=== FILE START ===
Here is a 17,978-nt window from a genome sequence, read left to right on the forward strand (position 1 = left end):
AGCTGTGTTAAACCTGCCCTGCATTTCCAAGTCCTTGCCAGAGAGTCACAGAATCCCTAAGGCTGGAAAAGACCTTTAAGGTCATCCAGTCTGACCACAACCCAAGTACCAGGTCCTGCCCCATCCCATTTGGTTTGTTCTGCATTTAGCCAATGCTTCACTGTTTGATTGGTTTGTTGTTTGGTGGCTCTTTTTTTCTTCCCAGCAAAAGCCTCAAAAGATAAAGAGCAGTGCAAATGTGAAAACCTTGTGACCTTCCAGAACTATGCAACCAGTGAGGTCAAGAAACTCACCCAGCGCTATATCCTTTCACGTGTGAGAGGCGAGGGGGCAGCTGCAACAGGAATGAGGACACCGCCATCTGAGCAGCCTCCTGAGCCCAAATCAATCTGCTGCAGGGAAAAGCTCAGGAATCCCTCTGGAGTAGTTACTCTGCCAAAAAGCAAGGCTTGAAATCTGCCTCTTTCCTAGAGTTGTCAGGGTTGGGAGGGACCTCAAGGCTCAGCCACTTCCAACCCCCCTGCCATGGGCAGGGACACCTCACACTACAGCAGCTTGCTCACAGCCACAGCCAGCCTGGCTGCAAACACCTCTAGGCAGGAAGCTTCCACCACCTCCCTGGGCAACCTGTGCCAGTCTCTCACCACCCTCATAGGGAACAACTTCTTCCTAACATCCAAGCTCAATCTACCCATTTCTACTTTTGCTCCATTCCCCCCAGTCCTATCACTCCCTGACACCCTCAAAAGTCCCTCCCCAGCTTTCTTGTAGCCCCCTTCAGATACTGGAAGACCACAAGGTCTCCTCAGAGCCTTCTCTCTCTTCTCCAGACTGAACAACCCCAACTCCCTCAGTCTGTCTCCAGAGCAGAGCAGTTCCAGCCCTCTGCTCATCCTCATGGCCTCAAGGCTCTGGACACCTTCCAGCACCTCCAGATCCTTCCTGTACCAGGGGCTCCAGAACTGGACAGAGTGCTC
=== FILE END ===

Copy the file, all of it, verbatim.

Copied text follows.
Here is a 17,978-nt window from a genome sequence, read left to right on the forward strand (position 1 = left end):
AGCTGTGTTAAACCTGCCCTGCATTTCCAAGTCCTTGCCAGAGAGTCACAGAATCCCTAAGGCTGGAAAAGACCTTTAAGGTCATCCAGTCTGACCACAACCCAAGTACCAGGTCCTGCCCCATCCCATTTGGTTTGTTCTGCATTTAGCCAATGCTTCACTGTTTGATTGGTTTGTTGTTTGGTGGCTCTTTTTTTCTTCCCAGCAAAAGCCTCAAAAGATAAAGAGCAGTGCAAATGTGAAAACCTTGTGACCTTCCAGAACTATGCAACCAGTGAGGTCAAGAAACTCACCCAGCGCTATATCCTTTCACGTGTGAGAGGCGAGGGGGCAGCTGCAACAGGAATGAGGACACCGCCATCTGAGCAGCCTCCTGAGCCCAAATCAATCTGCTGCAGGGAAAAGCTCAGGAATCCCTCTGGAGTAGTTACTCTGCCAAAAAGCAAGGCTTGAAATCTGCCTCTTTCCTAGAGTTGTCAGGGTTGGGAGGGACCTCAAGGCTCAGCCACTTCCAACCCCCCTGCCATGGGCAGGGACACCTCACACTACAGCAGCTTGCTCACAGCCACAGCCAGCCTGGCTGCAAACACCTCTAGGCAGGAAGCTTCCACCACCTCCCTGGGCAACCTGTGCCAGTCTCTCACCACCCTCATAGGGAACAACTTCTTCCTAACATCCAAGCTCAATCTACCCATTTCTACTTTTGCTCCATTCCCCCCAGTCCTATCACTCCCTGACACCCTCAAAAGTCCCTCCCCAGCTTTCTTGTAGCCCCCTTCAGATACTGGAAGACCACAAGGTCTCCTCAGAGCCTTCTCTCTCTTCTCCAGACTGAACAACCCCAACTCCCTCAGTCTGTCTCCAGAGCAGAGCAGTTCCAGCCCTCTGCTCATCCTCATGGCCTCAAGGCTCTGGACACCTTCCAGCACCTCCAGATCCTTCCTGTACCAGGGGCTCCAGAACTGGACAGAGTGCTC